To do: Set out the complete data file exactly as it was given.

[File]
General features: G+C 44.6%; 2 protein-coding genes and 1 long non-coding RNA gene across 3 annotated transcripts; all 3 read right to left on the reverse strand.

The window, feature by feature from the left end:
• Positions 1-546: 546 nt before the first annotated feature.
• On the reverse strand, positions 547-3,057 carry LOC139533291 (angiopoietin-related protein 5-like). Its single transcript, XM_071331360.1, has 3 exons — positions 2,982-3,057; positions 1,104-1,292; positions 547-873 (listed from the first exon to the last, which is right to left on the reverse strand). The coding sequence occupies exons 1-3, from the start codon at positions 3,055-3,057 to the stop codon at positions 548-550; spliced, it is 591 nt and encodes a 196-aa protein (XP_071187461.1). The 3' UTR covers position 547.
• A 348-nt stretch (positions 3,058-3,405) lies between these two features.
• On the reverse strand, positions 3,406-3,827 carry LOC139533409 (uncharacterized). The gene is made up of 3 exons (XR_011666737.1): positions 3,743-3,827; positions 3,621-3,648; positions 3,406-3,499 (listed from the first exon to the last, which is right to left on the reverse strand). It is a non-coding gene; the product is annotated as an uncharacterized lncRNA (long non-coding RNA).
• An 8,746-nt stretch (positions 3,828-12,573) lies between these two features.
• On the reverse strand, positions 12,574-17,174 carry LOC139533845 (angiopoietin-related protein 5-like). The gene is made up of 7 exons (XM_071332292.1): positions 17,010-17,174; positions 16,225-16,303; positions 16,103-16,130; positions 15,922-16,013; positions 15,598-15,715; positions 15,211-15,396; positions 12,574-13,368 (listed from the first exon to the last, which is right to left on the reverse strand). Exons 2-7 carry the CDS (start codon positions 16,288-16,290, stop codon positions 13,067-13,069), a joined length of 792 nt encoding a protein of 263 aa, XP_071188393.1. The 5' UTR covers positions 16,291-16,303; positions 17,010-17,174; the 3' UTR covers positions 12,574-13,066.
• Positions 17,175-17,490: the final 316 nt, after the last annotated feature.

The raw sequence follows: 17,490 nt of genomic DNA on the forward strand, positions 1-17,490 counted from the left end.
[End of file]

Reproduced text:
General features: G+C 44.6%; 2 protein-coding genes and 1 long non-coding RNA gene across 3 annotated transcripts; all 3 read right to left on the reverse strand.

The window, feature by feature from the left end:
• Positions 1-546: 546 nt before the first annotated feature.
• On the reverse strand, positions 547-3,057 carry LOC139533291 (angiopoietin-related protein 5-like). Its single transcript, XM_071331360.1, has 3 exons — positions 2,982-3,057; positions 1,104-1,292; positions 547-873 (listed from the first exon to the last, which is right to left on the reverse strand). The coding sequence occupies exons 1-3, from the start codon at positions 3,055-3,057 to the stop codon at positions 548-550; spliced, it is 591 nt and encodes a 196-aa protein (XP_071187461.1). The 3' UTR covers position 547.
• A 348-nt stretch (positions 3,058-3,405) lies between these two features.
• On the reverse strand, positions 3,406-3,827 carry LOC139533409 (uncharacterized). The gene is made up of 3 exons (XR_011666737.1): positions 3,743-3,827; positions 3,621-3,648; positions 3,406-3,499 (listed from the first exon to the last, which is right to left on the reverse strand). It is a non-coding gene; the product is annotated as an uncharacterized lncRNA (long non-coding RNA).
• An 8,746-nt stretch (positions 3,828-12,573) lies between these two features.
• On the reverse strand, positions 12,574-17,174 carry LOC139533845 (angiopoietin-related protein 5-like). The gene is made up of 7 exons (XM_071332292.1): positions 17,010-17,174; positions 16,225-16,303; positions 16,103-16,130; positions 15,922-16,013; positions 15,598-15,715; positions 15,211-15,396; positions 12,574-13,368 (listed from the first exon to the last, which is right to left on the reverse strand). Exons 2-7 carry the CDS (start codon positions 16,288-16,290, stop codon positions 13,067-13,069), a joined length of 792 nt encoding a protein of 263 aa, XP_071188393.1. The 5' UTR covers positions 16,291-16,303; positions 17,010-17,174; the 3' UTR covers positions 12,574-13,066.
• Positions 17,175-17,490: the final 316 nt, after the last annotated feature.

The raw sequence follows: 17,490 nt of genomic DNA on the forward strand, positions 1-17,490 counted from the left end.